Major Medical Research Project

major medical research project by the University of Dundee



Dundee Rotary Club funds next stage of major medical research projectMore lives could be saved through better detection of serious illness

The Rotary Club of Dundee is providing vital funds to complete a medical research project aimed at saving many more lives through the better detection of serious illnesses.

Project leader Professor Bob Steele said the population of Dundee would hugely benefit from the research because of its high levels of multimorbidity – people with two or more chronic conditions.

His team at the University of Dundee is working on a significant development of their successful bowel cancer screening programme.

They need £11,000 to complete their work over the next 12 months and Dundee Rotary Club is providing that sum from the £100,000 it is spending on good causes in and around the city to celebrate its centenary.

The bowel cancer screening programme was created in Dundee and has since been rolled out all over the UK, saving thousands of lives of people over the age of 50.

Bowel cancer can affect one in 20 people but it is one of the most treatable of cancers if detected early through faecal haemoglobin – blood in stool samples.

Professor Steele’s team developed the screening programme to identify 
bowel cancer in its early stages to allow sufferers to receive prompt treatment to greatly increase chances of positive outcomes.

Their further research has opened the distinct possibility of Faecal Immunochemical Testing (FIT) being developed to detect early signs of other serious illnesses such as heart disease and diabetes.
Professor Steele explained that multimorbidity is the major cause of premature death and ill-health in developed countries.

“In Scotland life expectancy is falling with an urgent need to reliably identify people at risk of developing multi morbidity or people who are living with undiagnosed conditions,” he said.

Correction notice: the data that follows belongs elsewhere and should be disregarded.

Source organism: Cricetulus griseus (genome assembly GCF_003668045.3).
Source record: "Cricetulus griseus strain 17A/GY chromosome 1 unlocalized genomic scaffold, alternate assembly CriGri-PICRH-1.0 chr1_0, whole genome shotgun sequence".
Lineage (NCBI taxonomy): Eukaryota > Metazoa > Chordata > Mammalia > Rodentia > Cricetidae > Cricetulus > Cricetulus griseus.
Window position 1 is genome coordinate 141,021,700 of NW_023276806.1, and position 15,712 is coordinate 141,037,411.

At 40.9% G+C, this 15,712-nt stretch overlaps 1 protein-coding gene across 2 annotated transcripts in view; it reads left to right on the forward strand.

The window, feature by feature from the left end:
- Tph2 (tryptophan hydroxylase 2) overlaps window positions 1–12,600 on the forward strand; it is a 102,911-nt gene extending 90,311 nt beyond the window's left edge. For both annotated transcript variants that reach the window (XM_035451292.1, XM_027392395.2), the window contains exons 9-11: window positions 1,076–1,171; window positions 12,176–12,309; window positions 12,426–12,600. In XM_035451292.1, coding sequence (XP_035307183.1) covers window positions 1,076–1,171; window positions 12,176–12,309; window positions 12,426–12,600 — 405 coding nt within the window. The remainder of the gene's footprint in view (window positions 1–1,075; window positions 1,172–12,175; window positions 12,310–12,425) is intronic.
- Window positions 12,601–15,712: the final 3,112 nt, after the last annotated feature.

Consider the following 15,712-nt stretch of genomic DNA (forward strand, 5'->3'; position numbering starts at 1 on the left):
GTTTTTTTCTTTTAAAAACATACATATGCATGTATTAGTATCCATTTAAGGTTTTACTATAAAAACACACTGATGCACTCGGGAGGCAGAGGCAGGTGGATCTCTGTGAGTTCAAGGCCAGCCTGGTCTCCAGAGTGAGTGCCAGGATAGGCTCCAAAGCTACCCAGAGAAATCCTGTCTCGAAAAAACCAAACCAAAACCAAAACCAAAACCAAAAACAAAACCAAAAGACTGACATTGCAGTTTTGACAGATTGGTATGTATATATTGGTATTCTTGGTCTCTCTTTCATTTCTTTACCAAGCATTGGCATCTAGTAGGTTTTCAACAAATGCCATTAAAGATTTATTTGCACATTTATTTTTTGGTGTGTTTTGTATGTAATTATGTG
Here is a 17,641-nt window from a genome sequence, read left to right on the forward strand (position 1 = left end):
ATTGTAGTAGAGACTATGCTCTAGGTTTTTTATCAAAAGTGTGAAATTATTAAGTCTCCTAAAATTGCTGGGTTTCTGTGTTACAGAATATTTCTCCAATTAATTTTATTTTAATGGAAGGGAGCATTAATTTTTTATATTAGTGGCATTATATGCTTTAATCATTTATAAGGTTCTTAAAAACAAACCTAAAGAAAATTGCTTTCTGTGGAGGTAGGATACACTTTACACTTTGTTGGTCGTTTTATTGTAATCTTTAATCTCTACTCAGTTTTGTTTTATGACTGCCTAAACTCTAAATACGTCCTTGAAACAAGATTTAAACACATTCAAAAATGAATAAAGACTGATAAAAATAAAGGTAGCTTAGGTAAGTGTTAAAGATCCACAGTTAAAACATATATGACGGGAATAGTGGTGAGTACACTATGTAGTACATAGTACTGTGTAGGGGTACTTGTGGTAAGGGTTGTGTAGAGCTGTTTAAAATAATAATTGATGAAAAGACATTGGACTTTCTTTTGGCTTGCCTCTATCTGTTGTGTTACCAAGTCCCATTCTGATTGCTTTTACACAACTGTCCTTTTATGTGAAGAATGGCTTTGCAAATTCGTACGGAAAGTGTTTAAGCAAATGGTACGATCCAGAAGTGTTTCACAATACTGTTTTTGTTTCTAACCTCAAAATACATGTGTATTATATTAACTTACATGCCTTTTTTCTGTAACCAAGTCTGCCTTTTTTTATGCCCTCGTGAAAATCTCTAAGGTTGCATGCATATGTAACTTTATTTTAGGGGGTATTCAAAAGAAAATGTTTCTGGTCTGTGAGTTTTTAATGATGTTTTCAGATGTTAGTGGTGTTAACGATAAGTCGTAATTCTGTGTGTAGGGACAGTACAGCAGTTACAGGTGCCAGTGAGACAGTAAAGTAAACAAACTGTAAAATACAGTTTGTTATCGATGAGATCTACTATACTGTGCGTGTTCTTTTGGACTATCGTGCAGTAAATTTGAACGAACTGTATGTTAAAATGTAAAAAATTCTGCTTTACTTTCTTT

“This would allow for preventative measures and early intervention to reduce the burden of disease.

“Recent studies using data from the bowel screening programme show that the presence of blood in stool or faecal haemoglobin is associated with increased risk of death from a number of long-term conditions unrelated to bowel cancer.

“There is also evidence that it is associated with some long-term conditions including diabetes, heart disease and high blood pressure.”

Across the UK around 60% of the population aged 50 to 74 have a FIT test every two years. Those recording positive tests - with a significant amount of blood in the stool  - represent 3%, and 8% of those have bowel cancer.

There are therefore large numbers of people with unexplained blood in the stool who would benefit from further assessment and treatment for the two or more multimorbidity chronic conditions.

Professor Steele continued: “If this phase of the study is successful, we could move to a phase where people with faecal haemoglobin who are found not to have bowel cancer would be offered a health questionnaire to complete, and if significant concerns were identified they would be offered a consultation.” 

If FIT proves to be effective in this respect, individuals at risk of developing multimorbidity conditions or who are at an early stage of disease would be offered the necessary preventative or therapeutic measures.

He added: “This would have significant benefits to the individual and to the health care system.

“Dundee has high levels of multiple morbidity and the city’s population would significantly benefit from this research.

“Scotland ‘s bowel screening programme is run from the Bowel Screening Centre in Dundee, making it the ideal location for the project.

“The research team in Dundee is delighted to have this donation from the Rotary Club of Dundee, as it allows us to take this important research forward to a stage where it could have a significant clinical impact.”

Robert Dunn, Chairman of the Rotary Club’s centenary committee and a former president said: “We are delighted to support this very worthwhile medical research project with Professor Bob Steele and his team at Dundee University. 

“This is another donation made this year as part of our £100,000 set aside by the Rotary Club of Dundee in recognition of the Club’s 100th anniversary.” 


Other projects previously announced that the Rotary Club of Dundee is supporting from its £100,000 Centenary Fund include:

  • a £25,000 bursary scheme for post graduate design students at the University of Dundee’s Duncan of Jordanstone College
  • a £24,000 pilot project to provide tutoring support for pupils at four Dundee secondary schools whose education has been disrupted by the Covid pandemic£10,000 towards a £20,000 matched funding agreement with the Nine Incorporated Trades of Dundee that will see ten grants of £2000 each being awarded to ten local charities to mark the launch of the centenary year in May.

Further initiatives are being progressed and will be announced in the coming weeks and months.

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back The Rotary Club of Dundee came into being on May 19, 1921.